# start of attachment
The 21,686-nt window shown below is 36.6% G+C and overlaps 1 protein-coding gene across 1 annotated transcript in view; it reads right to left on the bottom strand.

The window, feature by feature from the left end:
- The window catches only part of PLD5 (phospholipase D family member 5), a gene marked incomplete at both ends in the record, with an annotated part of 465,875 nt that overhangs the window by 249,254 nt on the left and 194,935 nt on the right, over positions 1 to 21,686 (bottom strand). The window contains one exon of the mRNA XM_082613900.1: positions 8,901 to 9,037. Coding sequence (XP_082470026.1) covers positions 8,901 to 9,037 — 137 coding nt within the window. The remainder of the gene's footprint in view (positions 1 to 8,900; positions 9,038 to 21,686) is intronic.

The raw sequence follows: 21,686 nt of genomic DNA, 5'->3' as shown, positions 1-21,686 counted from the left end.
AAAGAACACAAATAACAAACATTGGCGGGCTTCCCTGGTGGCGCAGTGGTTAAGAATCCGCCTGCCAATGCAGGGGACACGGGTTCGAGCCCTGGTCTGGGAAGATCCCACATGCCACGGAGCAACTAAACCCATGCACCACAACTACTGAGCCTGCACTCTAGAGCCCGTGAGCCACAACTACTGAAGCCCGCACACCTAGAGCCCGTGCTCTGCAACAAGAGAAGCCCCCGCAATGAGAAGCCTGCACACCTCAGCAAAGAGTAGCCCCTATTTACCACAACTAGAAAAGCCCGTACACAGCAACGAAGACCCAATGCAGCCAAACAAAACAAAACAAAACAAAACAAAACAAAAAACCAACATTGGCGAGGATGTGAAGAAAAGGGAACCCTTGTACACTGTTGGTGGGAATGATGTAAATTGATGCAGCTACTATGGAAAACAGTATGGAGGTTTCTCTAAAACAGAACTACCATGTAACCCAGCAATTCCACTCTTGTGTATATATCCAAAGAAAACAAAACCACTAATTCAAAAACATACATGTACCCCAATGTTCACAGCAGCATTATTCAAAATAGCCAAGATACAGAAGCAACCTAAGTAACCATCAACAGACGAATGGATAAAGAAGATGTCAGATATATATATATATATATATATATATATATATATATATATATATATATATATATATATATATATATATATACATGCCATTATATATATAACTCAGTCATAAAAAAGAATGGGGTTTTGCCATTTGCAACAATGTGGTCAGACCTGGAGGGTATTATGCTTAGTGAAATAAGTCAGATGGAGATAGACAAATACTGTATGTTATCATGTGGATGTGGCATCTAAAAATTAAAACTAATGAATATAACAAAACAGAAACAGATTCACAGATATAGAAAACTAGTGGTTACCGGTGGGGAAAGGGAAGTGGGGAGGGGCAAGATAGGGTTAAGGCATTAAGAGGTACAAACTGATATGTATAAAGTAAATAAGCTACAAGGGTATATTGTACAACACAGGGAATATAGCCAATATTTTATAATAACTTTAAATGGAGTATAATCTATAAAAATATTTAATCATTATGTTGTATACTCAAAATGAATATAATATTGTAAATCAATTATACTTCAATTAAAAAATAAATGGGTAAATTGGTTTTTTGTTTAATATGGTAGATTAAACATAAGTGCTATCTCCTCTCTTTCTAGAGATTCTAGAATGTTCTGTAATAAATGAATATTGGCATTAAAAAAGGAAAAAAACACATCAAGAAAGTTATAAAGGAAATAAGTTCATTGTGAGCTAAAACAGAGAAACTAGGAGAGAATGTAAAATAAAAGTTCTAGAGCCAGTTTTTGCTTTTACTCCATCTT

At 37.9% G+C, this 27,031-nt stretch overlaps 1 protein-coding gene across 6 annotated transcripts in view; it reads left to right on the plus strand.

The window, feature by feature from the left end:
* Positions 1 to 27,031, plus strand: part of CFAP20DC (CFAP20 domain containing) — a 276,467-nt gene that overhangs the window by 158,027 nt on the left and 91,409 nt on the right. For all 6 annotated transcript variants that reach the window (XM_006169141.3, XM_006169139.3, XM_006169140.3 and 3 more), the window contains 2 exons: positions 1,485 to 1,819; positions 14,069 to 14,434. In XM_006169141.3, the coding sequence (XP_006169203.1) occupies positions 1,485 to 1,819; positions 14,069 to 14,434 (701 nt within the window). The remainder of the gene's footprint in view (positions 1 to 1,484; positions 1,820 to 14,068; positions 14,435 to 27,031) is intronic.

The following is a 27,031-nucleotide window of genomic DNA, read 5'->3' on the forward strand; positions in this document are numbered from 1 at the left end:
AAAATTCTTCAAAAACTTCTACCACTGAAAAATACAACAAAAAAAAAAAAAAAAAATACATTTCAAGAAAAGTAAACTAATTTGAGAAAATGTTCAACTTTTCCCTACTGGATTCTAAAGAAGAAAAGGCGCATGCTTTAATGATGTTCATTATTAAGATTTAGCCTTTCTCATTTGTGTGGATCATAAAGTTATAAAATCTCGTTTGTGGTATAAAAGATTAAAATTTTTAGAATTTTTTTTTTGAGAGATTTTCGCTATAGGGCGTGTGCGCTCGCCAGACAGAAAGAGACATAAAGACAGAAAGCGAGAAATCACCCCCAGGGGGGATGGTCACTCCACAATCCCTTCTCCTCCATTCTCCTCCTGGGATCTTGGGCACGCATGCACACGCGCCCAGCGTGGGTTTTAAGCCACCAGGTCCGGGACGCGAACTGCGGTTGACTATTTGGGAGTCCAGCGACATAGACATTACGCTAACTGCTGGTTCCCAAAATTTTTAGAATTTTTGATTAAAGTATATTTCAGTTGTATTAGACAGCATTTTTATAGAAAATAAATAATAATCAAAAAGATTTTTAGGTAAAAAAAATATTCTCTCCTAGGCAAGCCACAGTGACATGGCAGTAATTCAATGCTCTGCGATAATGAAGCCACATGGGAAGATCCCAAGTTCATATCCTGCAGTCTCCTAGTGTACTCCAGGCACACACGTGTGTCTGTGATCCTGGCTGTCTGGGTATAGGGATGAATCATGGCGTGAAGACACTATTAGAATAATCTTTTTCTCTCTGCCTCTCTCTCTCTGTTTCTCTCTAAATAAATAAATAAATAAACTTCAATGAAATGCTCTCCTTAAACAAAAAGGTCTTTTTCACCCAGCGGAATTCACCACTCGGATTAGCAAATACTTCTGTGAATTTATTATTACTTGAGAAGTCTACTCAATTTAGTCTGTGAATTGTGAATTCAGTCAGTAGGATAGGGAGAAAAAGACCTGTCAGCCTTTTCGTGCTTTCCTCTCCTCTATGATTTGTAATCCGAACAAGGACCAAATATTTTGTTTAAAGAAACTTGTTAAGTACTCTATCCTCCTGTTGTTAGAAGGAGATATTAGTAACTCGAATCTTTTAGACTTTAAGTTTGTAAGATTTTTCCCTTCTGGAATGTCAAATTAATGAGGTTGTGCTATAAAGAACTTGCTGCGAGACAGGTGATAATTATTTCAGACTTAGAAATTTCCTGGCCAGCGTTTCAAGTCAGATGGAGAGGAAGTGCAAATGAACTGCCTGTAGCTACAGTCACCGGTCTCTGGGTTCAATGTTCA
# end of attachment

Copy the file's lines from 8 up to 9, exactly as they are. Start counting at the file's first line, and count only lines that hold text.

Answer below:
* Positions 1 to 27,031, plus strand: part of CFAP20DC (CFAP20 domain containing) — a 276,467-nt gene that overhangs the window by 158,027 nt on the left and 91,409 nt on the right. For all 6 annotated transcript variants that reach the window (XM_006169141.3, XM_006169139.3, XM_006169140.3 and 3 more), the window contains 2 exons: positions 1,485 to 1,819; positions 14,069 to 14,434. In XM_006169141.3, the coding sequence (XP_006169203.1) occupies positions 1,485 to 1,819; positions 14,069 to 14,434 (701 nt within the window). The remainder of the gene's footprint in view (positions 1 to 1,484; positions 1,820 to 14,068; positions 14,435 to 27,031) is intronic.

The following is a 27,031-nucleotide window of genomic DNA, read 5'->3' on the forward strand; positions in this document are numbered from 1 at the left end: